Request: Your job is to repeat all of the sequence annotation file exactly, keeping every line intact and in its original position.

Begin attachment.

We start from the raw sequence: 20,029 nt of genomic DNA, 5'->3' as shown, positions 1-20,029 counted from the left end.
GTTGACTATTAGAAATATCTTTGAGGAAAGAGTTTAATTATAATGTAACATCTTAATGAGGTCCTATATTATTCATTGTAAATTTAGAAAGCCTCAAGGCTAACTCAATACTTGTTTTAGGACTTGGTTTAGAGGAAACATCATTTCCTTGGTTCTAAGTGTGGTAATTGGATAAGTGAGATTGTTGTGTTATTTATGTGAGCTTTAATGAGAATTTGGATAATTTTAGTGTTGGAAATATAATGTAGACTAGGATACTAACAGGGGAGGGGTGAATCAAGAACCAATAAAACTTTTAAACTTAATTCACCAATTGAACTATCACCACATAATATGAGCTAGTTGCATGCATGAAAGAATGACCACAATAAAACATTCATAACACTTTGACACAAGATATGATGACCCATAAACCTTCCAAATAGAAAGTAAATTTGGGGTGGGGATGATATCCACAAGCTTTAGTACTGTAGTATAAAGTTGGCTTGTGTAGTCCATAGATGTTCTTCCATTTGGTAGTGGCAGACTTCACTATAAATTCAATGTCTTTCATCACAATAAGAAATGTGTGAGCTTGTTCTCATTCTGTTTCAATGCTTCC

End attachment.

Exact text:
We start from the raw sequence: 20,029 nt of genomic DNA, 5'->3' as shown, positions 1-20,029 counted from the left end.
GTTGACTATTAGAAATATCTTTGAGGAAAGAGTTTAATTATAATGTAACATCTTAATGAGGTCCTATATTATTCATTGTAAATTTAGAAAGCCTCAAGGCTAACTCAATACTTGTTTTAGGACTTGGTTTAGAGGAAACATCATTTCCTTGGTTCTAAGTGTGGTAATTGGATAAGTGAGATTGTTGTGTTATTTATGTGAGCTTTAATGAGAATTTGGATAATTTTAGTGTTGGAAATATAATGTAGACTAGGATACTAACAGGGGAGGGGTGAATCAAGAACCAATAAAACTTTTAAACTTAATTCACCAATTGAACTATCACCACATAATATGAGCTAGTTGCATGCATGAAAGAATGACCACAATAAAACATTCATAACACTTTGACACAAGATATGATGACCCATAAACCTTCCAAATAGAAAGTAAATTTGGGGTGGGGATGATATCCACAAGCTTTAGTACTGTAGTATAAAGTTGGCTTGTGTAGTCCATAGATGTTCTTCCATTTGGTAGTGGCAGACTTCACTATAAATTCAATGTCTTTCATCACAATAAGAAATGTGTGAGCTTGTTCTCATTCTGTTTCAATGCTTCC